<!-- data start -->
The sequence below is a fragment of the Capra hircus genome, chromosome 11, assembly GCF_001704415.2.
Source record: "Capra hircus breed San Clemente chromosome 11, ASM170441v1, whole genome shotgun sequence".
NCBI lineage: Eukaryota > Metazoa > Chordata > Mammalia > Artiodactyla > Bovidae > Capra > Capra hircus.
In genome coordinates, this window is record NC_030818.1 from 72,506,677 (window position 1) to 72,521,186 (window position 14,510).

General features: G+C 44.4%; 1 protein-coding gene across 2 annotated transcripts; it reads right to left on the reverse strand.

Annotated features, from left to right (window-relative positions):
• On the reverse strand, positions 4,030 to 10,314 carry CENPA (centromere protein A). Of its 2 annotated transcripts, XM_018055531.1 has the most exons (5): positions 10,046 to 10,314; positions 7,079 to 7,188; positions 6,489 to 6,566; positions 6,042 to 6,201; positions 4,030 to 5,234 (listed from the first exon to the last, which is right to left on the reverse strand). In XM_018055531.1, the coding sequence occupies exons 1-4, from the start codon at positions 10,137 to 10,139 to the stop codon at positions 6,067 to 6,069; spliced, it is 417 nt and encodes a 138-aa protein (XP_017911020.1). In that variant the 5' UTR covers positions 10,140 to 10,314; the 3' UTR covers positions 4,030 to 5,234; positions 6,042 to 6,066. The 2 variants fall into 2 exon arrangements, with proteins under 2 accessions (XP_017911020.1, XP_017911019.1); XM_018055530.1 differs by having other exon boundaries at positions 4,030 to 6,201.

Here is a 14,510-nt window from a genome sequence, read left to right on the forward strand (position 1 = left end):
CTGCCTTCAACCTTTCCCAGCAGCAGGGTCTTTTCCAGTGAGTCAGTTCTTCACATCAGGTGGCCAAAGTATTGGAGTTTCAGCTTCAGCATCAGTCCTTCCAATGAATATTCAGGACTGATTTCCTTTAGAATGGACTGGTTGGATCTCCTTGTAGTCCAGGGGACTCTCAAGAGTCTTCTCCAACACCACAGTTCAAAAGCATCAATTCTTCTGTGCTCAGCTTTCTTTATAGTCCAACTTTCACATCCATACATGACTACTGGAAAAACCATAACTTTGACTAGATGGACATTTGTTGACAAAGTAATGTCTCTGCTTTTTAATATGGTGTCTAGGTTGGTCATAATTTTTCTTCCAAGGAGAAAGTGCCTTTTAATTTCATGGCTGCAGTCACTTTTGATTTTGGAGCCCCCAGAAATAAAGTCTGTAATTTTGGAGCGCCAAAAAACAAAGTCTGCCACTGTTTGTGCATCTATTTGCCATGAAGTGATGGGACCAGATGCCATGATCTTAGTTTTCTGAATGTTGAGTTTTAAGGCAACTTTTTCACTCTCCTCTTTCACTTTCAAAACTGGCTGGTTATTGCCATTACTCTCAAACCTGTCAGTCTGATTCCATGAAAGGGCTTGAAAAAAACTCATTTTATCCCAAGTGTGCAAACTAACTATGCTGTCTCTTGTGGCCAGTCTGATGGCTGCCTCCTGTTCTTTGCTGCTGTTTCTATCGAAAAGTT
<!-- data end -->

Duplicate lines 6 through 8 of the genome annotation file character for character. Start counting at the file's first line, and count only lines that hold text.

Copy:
Annotated features, from left to right (window-relative positions):
• On the reverse strand, positions 4,030 to 10,314 carry CENPA (centromere protein A). Of its 2 annotated transcripts, XM_018055531.1 has the most exons (5): positions 10,046 to 10,314; positions 7,079 to 7,188; positions 6,489 to 6,566; positions 6,042 to 6,201; positions 4,030 to 5,234 (listed from the first exon to the last, which is right to left on the reverse strand). In XM_018055531.1, the coding sequence occupies exons 1-4, from the start codon at positions 10,137 to 10,139 to the stop codon at positions 6,067 to 6,069; spliced, it is 417 nt and encodes a 138-aa protein (XP_017911020.1). In that variant the 5' UTR covers positions 10,140 to 10,314; the 3' UTR covers positions 4,030 to 5,234; positions 6,042 to 6,066. The 2 variants fall into 2 exon arrangements, with proteins under 2 accessions (XP_017911020.1, XP_017911019.1); XM_018055530.1 differs by having other exon boundaries at positions 4,030 to 6,201.

Here is a 14,510-nt window from a genome sequence, read left to right on the forward strand (position 1 = left end):